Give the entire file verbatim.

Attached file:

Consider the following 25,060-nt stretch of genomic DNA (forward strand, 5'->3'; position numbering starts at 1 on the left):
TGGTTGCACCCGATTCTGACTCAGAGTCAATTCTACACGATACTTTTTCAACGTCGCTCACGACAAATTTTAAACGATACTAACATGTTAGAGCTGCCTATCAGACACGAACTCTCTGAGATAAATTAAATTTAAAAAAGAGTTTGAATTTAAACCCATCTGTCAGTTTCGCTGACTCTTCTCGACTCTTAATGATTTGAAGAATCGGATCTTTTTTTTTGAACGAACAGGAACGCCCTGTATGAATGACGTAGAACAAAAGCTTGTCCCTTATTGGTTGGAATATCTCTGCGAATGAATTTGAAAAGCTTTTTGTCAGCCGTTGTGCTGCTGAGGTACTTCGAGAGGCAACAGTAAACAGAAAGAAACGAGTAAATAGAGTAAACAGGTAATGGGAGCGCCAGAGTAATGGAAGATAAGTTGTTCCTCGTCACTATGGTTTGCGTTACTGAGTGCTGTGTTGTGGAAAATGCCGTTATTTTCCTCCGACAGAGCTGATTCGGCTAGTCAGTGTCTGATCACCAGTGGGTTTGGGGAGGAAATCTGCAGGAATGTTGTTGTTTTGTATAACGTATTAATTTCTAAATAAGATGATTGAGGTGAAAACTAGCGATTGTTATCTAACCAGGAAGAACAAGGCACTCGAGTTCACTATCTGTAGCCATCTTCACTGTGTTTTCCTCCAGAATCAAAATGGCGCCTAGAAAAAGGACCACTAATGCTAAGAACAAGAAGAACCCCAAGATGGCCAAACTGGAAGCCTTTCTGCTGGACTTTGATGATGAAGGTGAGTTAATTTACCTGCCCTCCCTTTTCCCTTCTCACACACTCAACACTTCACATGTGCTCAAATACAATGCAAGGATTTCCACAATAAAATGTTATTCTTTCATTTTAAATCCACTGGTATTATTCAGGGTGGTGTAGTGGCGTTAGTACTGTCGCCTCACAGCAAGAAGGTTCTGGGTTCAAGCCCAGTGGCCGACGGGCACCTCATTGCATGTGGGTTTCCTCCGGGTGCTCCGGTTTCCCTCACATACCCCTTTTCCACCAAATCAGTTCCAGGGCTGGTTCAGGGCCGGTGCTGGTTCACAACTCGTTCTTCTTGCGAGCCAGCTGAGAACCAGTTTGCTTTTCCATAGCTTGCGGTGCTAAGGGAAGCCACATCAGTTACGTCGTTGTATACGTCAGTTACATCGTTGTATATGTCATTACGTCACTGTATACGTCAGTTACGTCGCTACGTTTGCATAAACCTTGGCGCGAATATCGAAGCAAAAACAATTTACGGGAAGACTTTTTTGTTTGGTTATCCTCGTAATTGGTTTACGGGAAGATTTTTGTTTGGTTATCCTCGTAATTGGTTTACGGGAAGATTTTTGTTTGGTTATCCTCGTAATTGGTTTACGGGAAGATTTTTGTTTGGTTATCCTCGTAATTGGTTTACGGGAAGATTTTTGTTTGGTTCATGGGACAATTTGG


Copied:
Consider the following 25,060-nt stretch of genomic DNA (forward strand, 5'->3'; position numbering starts at 1 on the left):
TGGTTGCACCCGATTCTGACTCAGAGTCAATTCTACACGATACTTTTTCAACGTCGCTCACGACAAATTTTAAACGATACTAACATGTTAGAGCTGCCTATCAGACACGAACTCTCTGAGATAAATTAAATTTAAAAAAGAGTTTGAATTTAAACCCATCTGTCAGTTTCGCTGACTCTTCTCGACTCTTAATGATTTGAAGAATCGGATCTTTTTTTTTGAACGAACAGGAACGCCCTGTATGAATGACGTAGAACAAAAGCTTGTCCCTTATTGGTTGGAATATCTCTGCGAATGAATTTGAAAAGCTTTTTGTCAGCCGTTGTGCTGCTGAGGTACTTCGAGAGGCAACAGTAAACAGAAAGAAACGAGTAAATAGAGTAAACAGGTAATGGGAGCGCCAGAGTAATGGAAGATAAGTTGTTCCTCGTCACTATGGTTTGCGTTACTGAGTGCTGTGTTGTGGAAAATGCCGTTATTTTCCTCCGACAGAGCTGATTCGGCTAGTCAGTGTCTGATCACCAGTGGGTTTGGGGAGGAAATCTGCAGGAATGTTGTTGTTTTGTATAACGTATTAATTTCTAAATAAGATGATTGAGGTGAAAACTAGCGATTGTTATCTAACCAGGAAGAACAAGGCACTCGAGTTCACTATCTGTAGCCATCTTCACTGTGTTTTCCTCCAGAATCAAAATGGCGCCTAGAAAAAGGACCACTAATGCTAAGAACAAGAAGAACCCCAAGATGGCCAAACTGGAAGCCTTTCTGCTGGACTTTGATGATGAAGGTGAGTTAATTTACCTGCCCTCCCTTTTCCCTTCTCACACACTCAACACTTCACATGTGCTCAAATACAATGCAAGGATTTCCACAATAAAATGTTATTCTTTCATTTTAAATCCACTGGTATTATTCAGGGTGGTGTAGTGGCGTTAGTACTGTCGCCTCACAGCAAGAAGGTTCTGGGTTCAAGCCCAGTGGCCGACGGGCACCTCATTGCATGTGGGTTTCCTCCGGGTGCTCCGGTTTCCCTCACATACCCCTTTTCCACCAAATCAGTTCCAGGGCTGGTTCAGGGCCGGTGCTGGTTCACAACTCGTTCTTCTTGCGAGCCAGCTGAGAACCAGTTTGCTTTTCCATAGCTTGCGGTGCTAAGGGAAGCCACATCAGTTACGTCGTTGTATACGTCAGTTACATCGTTGTATATGTCATTACGTCACTGTATACGTCAGTTACGTCGCTACGTTTGCATAAACCTTGGCGCGAATATCGAAGCAAAAACAATTTACGGGAAGACTTTTTTGTTTGGTTATCCTCGTAATTGGTTTACGGGAAGATTTTTGTTTGGTTATCCTCGTAATTGGTTTACGGGAAGATTTTTGTTTGGTTATCCTCGTAATTGGTTTACGGGAAGATTTTTGTTTGGTTATCCTCGTAATTGGTTTACGGGAAGATTTTTGTTTGGTTCATGGGACAATTTGG